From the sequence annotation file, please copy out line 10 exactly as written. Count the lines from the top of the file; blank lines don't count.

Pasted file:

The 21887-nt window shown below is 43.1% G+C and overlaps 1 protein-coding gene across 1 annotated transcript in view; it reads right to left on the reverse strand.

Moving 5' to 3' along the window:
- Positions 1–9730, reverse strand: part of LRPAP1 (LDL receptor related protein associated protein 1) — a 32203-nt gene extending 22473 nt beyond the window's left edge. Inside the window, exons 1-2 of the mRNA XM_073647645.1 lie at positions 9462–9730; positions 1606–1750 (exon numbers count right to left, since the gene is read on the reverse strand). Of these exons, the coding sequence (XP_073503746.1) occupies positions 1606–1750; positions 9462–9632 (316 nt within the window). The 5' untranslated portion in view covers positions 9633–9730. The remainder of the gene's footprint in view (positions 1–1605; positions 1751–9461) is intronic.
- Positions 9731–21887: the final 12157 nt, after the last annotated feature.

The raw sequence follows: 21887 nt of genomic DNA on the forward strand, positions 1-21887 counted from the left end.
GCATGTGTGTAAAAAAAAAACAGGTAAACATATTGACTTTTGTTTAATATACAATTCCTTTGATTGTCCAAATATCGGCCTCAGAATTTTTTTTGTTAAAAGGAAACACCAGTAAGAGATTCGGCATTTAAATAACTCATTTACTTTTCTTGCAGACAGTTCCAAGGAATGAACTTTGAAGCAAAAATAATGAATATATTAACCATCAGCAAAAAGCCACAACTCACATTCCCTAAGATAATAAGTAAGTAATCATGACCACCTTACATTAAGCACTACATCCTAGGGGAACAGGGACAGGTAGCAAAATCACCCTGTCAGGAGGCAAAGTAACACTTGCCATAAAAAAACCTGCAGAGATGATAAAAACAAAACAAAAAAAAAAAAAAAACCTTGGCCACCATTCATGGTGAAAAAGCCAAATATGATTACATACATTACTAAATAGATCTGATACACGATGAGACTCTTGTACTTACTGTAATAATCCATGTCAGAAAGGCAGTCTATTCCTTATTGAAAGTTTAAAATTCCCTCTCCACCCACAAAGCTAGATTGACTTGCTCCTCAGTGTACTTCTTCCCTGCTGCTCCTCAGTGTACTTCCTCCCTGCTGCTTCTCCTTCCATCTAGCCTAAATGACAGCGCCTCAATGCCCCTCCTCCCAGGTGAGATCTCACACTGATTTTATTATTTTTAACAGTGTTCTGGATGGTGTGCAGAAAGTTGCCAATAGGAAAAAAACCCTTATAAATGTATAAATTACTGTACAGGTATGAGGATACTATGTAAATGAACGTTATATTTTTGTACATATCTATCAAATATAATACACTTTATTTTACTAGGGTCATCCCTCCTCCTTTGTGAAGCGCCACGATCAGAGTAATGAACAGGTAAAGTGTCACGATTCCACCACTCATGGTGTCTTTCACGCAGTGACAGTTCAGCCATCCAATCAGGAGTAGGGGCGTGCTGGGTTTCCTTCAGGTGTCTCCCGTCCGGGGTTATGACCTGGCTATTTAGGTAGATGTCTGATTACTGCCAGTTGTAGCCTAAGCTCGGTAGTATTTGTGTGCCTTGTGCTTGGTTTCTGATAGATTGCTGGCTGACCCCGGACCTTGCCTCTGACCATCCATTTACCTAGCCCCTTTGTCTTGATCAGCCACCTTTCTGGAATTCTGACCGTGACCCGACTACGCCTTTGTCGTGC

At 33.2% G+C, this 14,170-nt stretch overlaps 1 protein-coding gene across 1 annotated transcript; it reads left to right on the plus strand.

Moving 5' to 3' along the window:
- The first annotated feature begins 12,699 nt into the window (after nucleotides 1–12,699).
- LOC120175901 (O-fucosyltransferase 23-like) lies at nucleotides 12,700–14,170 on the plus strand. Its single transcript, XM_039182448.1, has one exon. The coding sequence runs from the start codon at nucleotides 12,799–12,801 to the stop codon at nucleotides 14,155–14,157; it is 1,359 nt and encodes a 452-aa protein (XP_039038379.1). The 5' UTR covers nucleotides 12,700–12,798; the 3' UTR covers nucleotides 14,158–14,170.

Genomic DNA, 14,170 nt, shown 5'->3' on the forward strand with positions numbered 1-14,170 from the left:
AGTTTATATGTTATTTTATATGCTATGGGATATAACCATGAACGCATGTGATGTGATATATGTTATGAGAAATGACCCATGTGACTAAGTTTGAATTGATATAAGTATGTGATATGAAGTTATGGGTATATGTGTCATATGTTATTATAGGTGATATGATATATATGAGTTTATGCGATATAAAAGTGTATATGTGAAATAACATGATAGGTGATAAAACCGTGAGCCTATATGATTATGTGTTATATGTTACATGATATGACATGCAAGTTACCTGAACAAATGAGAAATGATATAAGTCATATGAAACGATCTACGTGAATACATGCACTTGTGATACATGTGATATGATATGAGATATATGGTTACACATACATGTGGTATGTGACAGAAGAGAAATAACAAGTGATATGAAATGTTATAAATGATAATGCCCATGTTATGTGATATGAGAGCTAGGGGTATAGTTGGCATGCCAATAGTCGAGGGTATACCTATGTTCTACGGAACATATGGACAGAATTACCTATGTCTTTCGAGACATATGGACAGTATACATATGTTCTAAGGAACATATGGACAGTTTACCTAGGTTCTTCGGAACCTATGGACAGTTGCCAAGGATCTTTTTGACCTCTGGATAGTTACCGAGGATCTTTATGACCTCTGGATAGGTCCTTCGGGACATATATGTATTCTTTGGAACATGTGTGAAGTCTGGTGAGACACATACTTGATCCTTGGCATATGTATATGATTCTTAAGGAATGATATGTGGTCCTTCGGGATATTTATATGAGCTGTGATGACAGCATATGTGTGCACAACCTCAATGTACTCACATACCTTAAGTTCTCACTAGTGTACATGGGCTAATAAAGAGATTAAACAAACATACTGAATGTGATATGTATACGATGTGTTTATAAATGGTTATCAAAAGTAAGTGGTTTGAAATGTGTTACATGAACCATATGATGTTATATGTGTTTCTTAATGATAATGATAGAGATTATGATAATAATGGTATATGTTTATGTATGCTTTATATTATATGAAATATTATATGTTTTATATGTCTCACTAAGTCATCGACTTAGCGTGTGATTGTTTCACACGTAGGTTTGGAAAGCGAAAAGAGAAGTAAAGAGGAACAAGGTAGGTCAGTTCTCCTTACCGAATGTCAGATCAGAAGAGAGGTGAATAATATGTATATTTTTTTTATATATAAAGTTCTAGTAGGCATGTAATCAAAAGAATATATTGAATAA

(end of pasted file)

- LOC120175901 (O-fucosyltransferase 23-like) lies at nucleotides 12,700–14,170 on the plus strand. Its single transcript, XM_039182448.1, has one exon. The coding sequence runs from the start codon at nucleotides 12,799–12,801 to the stop codon at nucleotides 14,155–14,157; it is 1,359 nt and encodes a 452-aa protein (XP_039038379.1). The 5' UTR covers nucleotides 12,700–12,798; the 3' UTR covers nucleotides 14,158–14,170.